Getting in from Athens by air is faster and not prone to sea sickness, compared to ferries. However, in season air tickets sell out well before most of the ferries.

Santorini (Thira) National Airport [2] is an airport in Santorini/Thira, Greece (IATA: JTR, ICAO: LGSR), located north of the village of Kamari. With regular flights from Athens by Olympic Air [3], Aegean Airlines [4] and AirSea Lines [5] (a seaplane airline). Flight duration from Athens to Santorini is about 30 minutes. During summer, Sky Express [6] connects Santorini with other popular islands such as Crete (Heraklion), Rhodes and Mykonos. During the months of July and August Astra Airlines [7] flies from [8].

From May till October charter airlines fly directly to Santorini from many European airports.
  • Air Berlin [9] flies from Berlin Tegel (TXL), Düsseldorf (DUS) , Hamburg (HAM), Nuremberg (NUE) and Vienna (VIE);
  • Condor [10] flies from Dusseldorf (DUS), Stuttgart (STR), Frankfurt (FRA), Munich (MUC), Hamburg (HAM);
  • EasyJet [11] flies from London Gatwick (LGW) and Milan Malpensa (MXP) and from this year Manchester (MAN);
  • Edelweiss Air [12] flies from Zurich (ZRH);
  • Germanwings [13] flies from Cologne/Bonn (CGN), Munich (MUC) and Stuttgart (STR);
  • Jetairfly [14]flies from Brussels (BRU);
  • Meridiana [15] flies from Milan Malpensa (MXP));
  • Norwegian [16] flies from Copenhagen (CPH), Oslo (OSL) and Stockholm (ARN);
  • ThomasCook [17] [18] flies from London Gatwick (LGW), Manchester (MAN) and Brussels (BRU);
  • Thompson [19] flies from Manchester (MAN)
  • Transavia [20] flies from Amsterdam (AMS).
From the airport there are buses to Fira, where you can change to buses for other towns. Taxis are also usually waiting at the airport, but competition for them can be keen. Many Santorini hotels offer airport transfers, usually for a fee that's more than a taxi would charge you, but some may find it worth it for the convenience.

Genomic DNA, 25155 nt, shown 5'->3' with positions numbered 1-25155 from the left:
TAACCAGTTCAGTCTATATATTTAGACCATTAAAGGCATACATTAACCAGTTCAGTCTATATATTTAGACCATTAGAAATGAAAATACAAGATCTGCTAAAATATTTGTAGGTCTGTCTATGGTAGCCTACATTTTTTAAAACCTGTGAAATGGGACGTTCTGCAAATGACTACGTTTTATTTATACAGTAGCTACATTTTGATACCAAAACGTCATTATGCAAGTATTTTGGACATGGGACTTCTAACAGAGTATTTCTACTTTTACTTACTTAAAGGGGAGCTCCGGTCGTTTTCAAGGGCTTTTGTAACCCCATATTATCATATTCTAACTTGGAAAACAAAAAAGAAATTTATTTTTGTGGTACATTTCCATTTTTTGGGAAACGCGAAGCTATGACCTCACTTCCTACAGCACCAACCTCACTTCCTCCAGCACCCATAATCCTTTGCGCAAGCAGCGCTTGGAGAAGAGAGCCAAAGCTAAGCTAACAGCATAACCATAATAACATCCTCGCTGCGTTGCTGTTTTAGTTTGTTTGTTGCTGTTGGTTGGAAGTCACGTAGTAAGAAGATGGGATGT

By sea

Take the ferry from Piraeus past Paros and Naxos to the new port on Santorini. More details in the Cyclades article. There is also daily connection between Heraklion (Crete) and Santorini during high season.
If you prefer sea, your best bet is high-speed catamarans. The trip from Pireaus to Santorini takes 4.5hrs with a high speed ferry.
Ferries dock at the port of Athinios [21], where buses and taxis meet each arrival to transport passengers to Oia, Fira, and elsewhere. All vehicles climb a very steep, winding road (it makes seven 180 degree turns) to get anywhere from Athinios.
If you arrive by cruise ship, the experience will surely leave you with lasting memories. Cruise ships that reach the island do not anchor near Athinios port, but one or two miles north, also within the caldron, but below Thira (aka Fira)[22]. Locals with fishing boats occasionally transfer cruisers to the old port (which seems not to have changed over the last 50 years), and larger, decorated shuttle boats take large-ship cruisers to/from the nearby docks below Thira. From the "Thira docks", you can use the cable car to reach the town, taking perhaps 5 minutes for the ride. Or if you like small adventures you can ride a donkey, which climbs up a small path on the cliff (weight limits imposed).
  • With one or more large cruise ships off-shore, long lines may queue at the bottom of the cable car. Casual Thira walkers/shoppers may meet many others at the top returning after a few hours, and other queues form somewhat before passengers are expected back aboard their ship(s). Plan accordingly.
  • The donkey ride will last longer, may have no queues, and is definitely a unique experience for those meeting the weight limits.
    • If weight proves a problem and you're fit, ask if you might walk up along the donkey path (no charge, but no mean feat).
Transport by sea is always dependent on weather. For safety, especially in winter or raining monsoon, cruise ships may delay or cancel shuttles to/from shore, and ferries their departure times to or from the island.

Getting around

The island has a public bus service, with buses costing € 1.60, € 1.80 and € 2.20. Buses run between every 30 minutes to every other hour. Timetables are available at website [23]. The buses occasionally miss trips, and some drivers are less than friendly. Travellers should know that there is also a shuttle bus service [24] operating to and from the airport and port but requires pre-booking. In addition, there are "hop on hop off" private bus services, [25]. Boats also run between major coastal towns on the island.